Lydia’s artwork and life is about speaking truth to power. Her “hippie” parents were fans of Will Shortz’ Sunday New York Times Crossword Puzzle. They could accurately complete a puzzle in “one sitting, two hours, in pen, no mistakes”. Lydia grew up believing that the New York Times was gospel, a trusted newspaper whose word could be taken for granted. Later, she discovered that “the old grey lady” was not as venerable as she once thought. Instead of truth, there is “opinion; mistakes; there lies; there are all kinds of things wrong with it” according to Lydia. So she started using the Sunday New York Times as a background for her paintings as a way to remind her that “to not believe everything that she sees.” Truth also plays a part in what she paints. Lydia feels there are two parts to every painting: Truth and Commerce. She has to paint the truth, what she thinks is the truth, about the world around her. But she also has to paint what will sell because her two children have to eat. Lydia is a single parent with no income other than from what she creates. So she paints the truth, with an objective to mix commerce therein. She cites as an example, her Obama “Audacity of Compromise” painting. “People love it, they want it as a screen saver”, but they don’t want it on their wall “staring at them every day while they eat breakfast”. They want to put the news away sometimes. Instead, what sells is happy stuff – flowers, little kids, smiling sunsets, etc. When painting don’t sell or she no longer likes it, Lydia is known to paint over prior art. Some of her paintings may have 3 or 4 paintings underneath them. Like the Sunday Times being thrown away, her paintings are necessarily all that permanent.
In Lydia’s viewpoint, the most important thing that is happening in Tibet is genocide….an ethnic cleaning of the Tibet people. The people being ethnically cleanse are the most fragile, they do not carry weapons, nor will they raise armies to fight. “People always make jokes about Monks being barefoot, but they are barefoot because they do not want to step on ants and kill them!” China represents the scariest entity to her because the Chinese Government is attacking these gentle, nonviolent people. The Tibetan people are being sterilized, murdered, and they set themselves on fire because that is the only way for them to scream. Nothing is being done about it. China owns the United States in Lydia’s opinion and that is why we won’t do anything. The U.S. can’t say anything because China is the bigger bully. As Lydia sees it, the Tibetan people need a spokesperson. “There is not George Clooney for Tibet”, comparing the uproar that Clooney has been making on behalf of Darfur. When asked about Richard Gere as a celebrity spokesperson, Lydia indicated that Gere is taking a soulful quiet stance on Tibet, when the Tibetan people need someone with a bull horn!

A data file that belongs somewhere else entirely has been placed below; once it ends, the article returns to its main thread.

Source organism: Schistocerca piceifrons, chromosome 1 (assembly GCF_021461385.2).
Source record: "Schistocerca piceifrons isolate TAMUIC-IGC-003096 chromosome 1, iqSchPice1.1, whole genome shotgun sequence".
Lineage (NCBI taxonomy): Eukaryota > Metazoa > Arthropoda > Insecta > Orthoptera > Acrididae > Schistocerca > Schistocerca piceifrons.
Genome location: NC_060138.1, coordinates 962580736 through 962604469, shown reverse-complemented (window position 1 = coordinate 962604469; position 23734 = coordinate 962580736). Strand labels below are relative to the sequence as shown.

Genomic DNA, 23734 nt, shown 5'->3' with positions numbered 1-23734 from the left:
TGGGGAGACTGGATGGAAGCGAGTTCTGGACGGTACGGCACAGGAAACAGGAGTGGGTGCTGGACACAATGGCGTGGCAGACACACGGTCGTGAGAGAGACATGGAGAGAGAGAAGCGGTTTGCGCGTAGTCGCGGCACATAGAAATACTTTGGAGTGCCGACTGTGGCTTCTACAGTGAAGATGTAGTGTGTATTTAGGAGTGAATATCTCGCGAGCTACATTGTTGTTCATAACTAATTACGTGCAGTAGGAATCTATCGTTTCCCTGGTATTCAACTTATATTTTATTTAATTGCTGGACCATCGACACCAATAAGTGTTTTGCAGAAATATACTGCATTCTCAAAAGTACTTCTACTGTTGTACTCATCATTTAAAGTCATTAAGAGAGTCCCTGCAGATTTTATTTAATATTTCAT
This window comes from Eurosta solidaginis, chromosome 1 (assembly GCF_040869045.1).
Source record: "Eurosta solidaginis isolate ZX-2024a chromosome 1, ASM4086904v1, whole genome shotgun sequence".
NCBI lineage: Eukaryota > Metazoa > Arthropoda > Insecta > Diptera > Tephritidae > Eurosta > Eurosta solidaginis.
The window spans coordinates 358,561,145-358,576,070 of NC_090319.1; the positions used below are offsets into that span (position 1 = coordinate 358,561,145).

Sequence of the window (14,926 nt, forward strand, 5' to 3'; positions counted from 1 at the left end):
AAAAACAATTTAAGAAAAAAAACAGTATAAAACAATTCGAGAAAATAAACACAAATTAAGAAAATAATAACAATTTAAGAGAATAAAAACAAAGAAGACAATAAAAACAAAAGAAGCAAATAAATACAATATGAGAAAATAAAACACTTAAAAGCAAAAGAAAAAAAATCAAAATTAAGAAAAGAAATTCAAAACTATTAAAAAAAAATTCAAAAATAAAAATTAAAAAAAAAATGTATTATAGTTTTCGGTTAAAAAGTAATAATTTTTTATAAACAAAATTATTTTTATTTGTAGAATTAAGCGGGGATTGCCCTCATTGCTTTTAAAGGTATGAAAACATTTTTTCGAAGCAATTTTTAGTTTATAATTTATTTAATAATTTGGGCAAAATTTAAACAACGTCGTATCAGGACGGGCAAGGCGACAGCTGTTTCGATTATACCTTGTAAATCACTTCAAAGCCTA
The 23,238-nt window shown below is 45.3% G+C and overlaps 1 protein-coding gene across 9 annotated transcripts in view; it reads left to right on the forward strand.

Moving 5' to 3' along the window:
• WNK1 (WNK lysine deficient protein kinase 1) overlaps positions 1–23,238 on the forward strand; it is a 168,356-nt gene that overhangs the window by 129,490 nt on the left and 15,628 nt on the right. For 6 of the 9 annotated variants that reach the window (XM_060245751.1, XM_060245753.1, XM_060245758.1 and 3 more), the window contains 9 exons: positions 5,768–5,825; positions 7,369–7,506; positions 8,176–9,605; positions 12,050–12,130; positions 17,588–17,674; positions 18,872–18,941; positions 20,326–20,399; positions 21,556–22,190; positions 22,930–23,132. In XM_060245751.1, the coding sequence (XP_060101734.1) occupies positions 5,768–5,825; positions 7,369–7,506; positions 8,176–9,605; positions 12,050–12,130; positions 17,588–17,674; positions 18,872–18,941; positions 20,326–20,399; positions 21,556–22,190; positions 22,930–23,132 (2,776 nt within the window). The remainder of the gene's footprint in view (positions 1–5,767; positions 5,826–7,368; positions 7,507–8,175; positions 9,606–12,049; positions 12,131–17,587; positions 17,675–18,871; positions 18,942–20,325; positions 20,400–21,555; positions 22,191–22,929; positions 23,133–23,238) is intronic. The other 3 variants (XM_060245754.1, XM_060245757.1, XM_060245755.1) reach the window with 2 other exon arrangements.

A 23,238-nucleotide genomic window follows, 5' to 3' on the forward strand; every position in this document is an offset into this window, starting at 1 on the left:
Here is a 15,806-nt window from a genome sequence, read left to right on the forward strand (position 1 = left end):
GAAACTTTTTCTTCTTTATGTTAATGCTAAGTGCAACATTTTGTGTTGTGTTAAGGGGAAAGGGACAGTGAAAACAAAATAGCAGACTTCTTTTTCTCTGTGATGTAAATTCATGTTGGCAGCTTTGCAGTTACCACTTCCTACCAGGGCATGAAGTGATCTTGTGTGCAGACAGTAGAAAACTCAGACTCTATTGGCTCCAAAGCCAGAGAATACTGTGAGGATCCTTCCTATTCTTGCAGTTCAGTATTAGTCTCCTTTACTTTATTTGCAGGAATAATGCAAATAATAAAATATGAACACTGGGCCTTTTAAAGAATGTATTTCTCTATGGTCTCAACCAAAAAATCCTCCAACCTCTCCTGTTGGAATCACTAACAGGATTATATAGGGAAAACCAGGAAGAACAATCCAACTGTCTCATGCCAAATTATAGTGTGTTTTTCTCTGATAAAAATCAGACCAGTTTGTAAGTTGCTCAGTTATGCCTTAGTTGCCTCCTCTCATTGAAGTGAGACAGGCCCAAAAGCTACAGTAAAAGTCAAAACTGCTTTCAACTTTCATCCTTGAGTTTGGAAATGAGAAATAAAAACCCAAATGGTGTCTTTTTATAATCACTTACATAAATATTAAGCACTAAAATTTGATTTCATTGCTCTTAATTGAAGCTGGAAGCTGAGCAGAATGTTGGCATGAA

Lydia and the TKU want to be that bull horn.
TIME: 7:00pm until 10:00pm
PLACE: Art Share LA – 801 East 4th Place Los Angeles, CA 90013
WHAT ELSE: This exciting evening will include live painting by Samir Arghandwall of 7th Letter and DJ sets by J.Rocc, Tick (Latch Brothers/Routines/Dragons), Kiino Villand and Special Guests. There will also be live screen-printing by Hit + Run. A limited edition print by Malleus will be for sale to benefit the cause. There is a SUGGESTED donation of $5-10 at the door.
SPONSORS: 12 oz Prophet, Art Share LA, Cool Haus, Edition One Hundred, Endless Canvas, Hit + Run, Karma Blast, Komodo, LA Taco, LAB ART, LALA Arts, Mad Props, Malleus, The Do Lab, Pabst Blue Ribbon, Warholian.com. The next TKU art charity show will be in April 2013 in Zurich, with a different Tibetan benefactor.
The Karma Underground – http://thekarmaunderground.com
Karma Blast – http://karmablast.org/
LALA Arts – http://www.lalaarts.com/
Art Share LA – artsharela.org